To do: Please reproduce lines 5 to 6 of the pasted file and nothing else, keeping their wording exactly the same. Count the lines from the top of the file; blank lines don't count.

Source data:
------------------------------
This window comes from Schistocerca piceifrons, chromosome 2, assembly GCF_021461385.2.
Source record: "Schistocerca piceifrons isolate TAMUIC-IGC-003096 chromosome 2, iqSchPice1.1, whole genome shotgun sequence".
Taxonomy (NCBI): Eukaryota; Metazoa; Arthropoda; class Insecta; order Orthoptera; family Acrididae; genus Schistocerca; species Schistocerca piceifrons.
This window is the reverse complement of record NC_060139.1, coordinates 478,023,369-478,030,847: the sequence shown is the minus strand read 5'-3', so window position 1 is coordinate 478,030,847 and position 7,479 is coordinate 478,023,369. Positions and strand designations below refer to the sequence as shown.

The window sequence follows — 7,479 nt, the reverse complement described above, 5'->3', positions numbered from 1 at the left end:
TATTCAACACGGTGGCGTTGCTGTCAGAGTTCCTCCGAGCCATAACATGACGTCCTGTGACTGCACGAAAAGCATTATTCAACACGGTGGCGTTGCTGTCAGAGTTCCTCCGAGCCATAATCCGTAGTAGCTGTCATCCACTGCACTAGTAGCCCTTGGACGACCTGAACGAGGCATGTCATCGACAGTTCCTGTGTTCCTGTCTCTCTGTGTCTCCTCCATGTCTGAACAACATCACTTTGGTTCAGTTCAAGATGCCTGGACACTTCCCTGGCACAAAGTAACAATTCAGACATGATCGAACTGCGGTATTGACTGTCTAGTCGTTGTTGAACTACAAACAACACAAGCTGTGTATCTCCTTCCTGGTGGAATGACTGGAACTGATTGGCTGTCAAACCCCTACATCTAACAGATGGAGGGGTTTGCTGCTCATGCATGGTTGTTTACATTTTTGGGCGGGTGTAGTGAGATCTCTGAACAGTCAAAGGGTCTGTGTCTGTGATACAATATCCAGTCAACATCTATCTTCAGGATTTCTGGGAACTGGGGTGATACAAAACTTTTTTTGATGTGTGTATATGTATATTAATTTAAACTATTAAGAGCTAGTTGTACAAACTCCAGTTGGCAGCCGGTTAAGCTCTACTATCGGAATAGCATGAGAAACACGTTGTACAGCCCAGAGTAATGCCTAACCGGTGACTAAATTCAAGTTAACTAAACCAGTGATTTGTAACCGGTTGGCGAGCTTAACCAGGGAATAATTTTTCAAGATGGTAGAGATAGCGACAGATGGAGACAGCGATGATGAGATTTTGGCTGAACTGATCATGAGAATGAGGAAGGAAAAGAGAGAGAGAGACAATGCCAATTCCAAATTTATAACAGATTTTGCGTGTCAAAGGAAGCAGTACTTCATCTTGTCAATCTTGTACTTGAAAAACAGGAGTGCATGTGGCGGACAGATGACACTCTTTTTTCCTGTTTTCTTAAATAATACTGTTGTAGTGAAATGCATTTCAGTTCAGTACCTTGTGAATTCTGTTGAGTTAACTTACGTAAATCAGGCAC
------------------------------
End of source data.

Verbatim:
The window sequence follows — 7,479 nt, the reverse complement described above, 5'->3', positions numbered from 1 at the left end:
TATTCAACACGGTGGCGTTGCTGTCAGAGTTCCTCCGAGCCATAACATGACGTCCTGTGACTGCACGAAAAGCATTATTCAACACGGTGGCGTTGCTGTCAGAGTTCCTCCGAGCCATAATCCGTAGTAGCTGTCATCCACTGCACTAGTAGCCCTTGGACGACCTGAACGAGGCATGTCATCGACAGTTCCTGTGTTCCTGTCTCTCTGTGTCTCCTCCATGTCTGAACAACATCACTTTGGTTCAGTTCAAGATGCCTGGACACTTCCCTGGCACAAAGTAACAATTCAGACATGATCGAACTGCGGTATTGACTGTCTAGTCGTTGTTGAACTACAAACAACACAAGCTGTGTATCTCCTTCCTGGTGGAATGACTGGAACTGATTGGCTGTCAAACCCCTACATCTAACAGATGGAGGGGTTTGCTGCTCATGCATGGTTGTTTACATTTTTGGGCGGGTGTAGTGAGATCTCTGAACAGTCAAAGGGTCTGTGTCTGTGATACAATATCCAGTCAACATCTATCTTCAGGATTTCTGGGAACTGGGGTGATACAAAACTTTTTTTGATGTGTGTATATGTATATTAATTTAAACTATTAAGAGCTAGTTGTACAAACTCCAGTTGGCAGCCGGTTAAGCTCTACTATCGGAATAGCATGAGAAACACGTTGTACAGCCCAGAGTAATGCCTAACCGGTGACTAAATTCAAGTTAACTAAACCAGTGATTTGTAACCGGTTGGCGAGCTTAACCAGGGAATAATTTTTCAAGATGGTAGAGATAGCGACAGATGGAGACAGCGATGATGAGATTTTGGCTGAACTGATCATGAGAATGAGGAAGGAAAAGAGAGAGAGAGACAATGCCAATTCCAAATTTATAACAGATTTTGCGTGTCAAAGGAAGCAGTACTTCATCTTGTCAATCTTGTACTTGAAAAACAGGAGTGCATGTGGCGGACAGATGACACTCTTTTTTCCTGTTTTCTTAAATAATACTGTTGTAGTGAAATGCATTTCAGTTCAGTACCTTGTGAATTCTGTTGAGTTAACTTACGTAAATCAGGCAC